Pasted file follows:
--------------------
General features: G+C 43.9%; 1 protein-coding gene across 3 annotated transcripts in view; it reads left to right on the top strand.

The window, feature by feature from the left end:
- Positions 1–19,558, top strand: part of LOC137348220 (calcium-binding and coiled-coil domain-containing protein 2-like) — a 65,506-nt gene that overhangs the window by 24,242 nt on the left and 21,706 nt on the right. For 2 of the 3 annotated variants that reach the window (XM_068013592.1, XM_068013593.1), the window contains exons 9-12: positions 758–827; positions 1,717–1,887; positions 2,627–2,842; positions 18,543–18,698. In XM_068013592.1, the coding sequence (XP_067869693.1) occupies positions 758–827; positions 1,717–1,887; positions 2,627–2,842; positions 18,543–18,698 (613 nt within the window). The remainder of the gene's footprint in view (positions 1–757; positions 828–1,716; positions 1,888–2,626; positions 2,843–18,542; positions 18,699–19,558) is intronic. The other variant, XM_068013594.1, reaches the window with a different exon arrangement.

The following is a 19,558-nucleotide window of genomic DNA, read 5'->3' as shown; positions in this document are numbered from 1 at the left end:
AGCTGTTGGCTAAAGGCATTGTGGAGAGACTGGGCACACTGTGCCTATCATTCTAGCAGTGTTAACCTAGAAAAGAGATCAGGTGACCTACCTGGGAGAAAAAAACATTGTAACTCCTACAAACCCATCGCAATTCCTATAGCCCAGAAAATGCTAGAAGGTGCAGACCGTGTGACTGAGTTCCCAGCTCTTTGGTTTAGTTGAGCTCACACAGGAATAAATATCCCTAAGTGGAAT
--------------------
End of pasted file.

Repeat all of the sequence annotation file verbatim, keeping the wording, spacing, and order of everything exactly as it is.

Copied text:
General features: G+C 43.9%; 1 protein-coding gene across 3 annotated transcripts in view; it reads left to right on the top strand.

The window, feature by feature from the left end:
- Positions 1–19,558, top strand: part of LOC137348220 (calcium-binding and coiled-coil domain-containing protein 2-like) — a 65,506-nt gene that overhangs the window by 24,242 nt on the left and 21,706 nt on the right. For 2 of the 3 annotated variants that reach the window (XM_068013592.1, XM_068013593.1), the window contains exons 9-12: positions 758–827; positions 1,717–1,887; positions 2,627–2,842; positions 18,543–18,698. In XM_068013592.1, the coding sequence (XP_067869693.1) occupies positions 758–827; positions 1,717–1,887; positions 2,627–2,842; positions 18,543–18,698 (613 nt within the window). The remainder of the gene's footprint in view (positions 1–757; positions 828–1,716; positions 1,888–2,626; positions 2,843–18,542; positions 18,699–19,558) is intronic. The other variant, XM_068013594.1, reaches the window with a different exon arrangement.

The following is a 19,558-nucleotide window of genomic DNA, read 5'->3' as shown; positions in this document are numbered from 1 at the left end:
AGCTGTTGGCTAAAGGCATTGTGGAGAGACTGGGCACACTGTGCCTATCATTCTAGCAGTGTTAACCTAGAAAAGAGATCAGGTGACCTACCTGGGAGAAAAAAACATTGTAACTCCTACAAACCCATCGCAATTCCTATAGCCCAGAAAATGCTAGAAGGTGCAGACCGTGTGACTGAGTTCCCAGCTCTTTGGTTTAGTTGAGCTCACACAGGAATAAATATCCCTAAGTGGAAT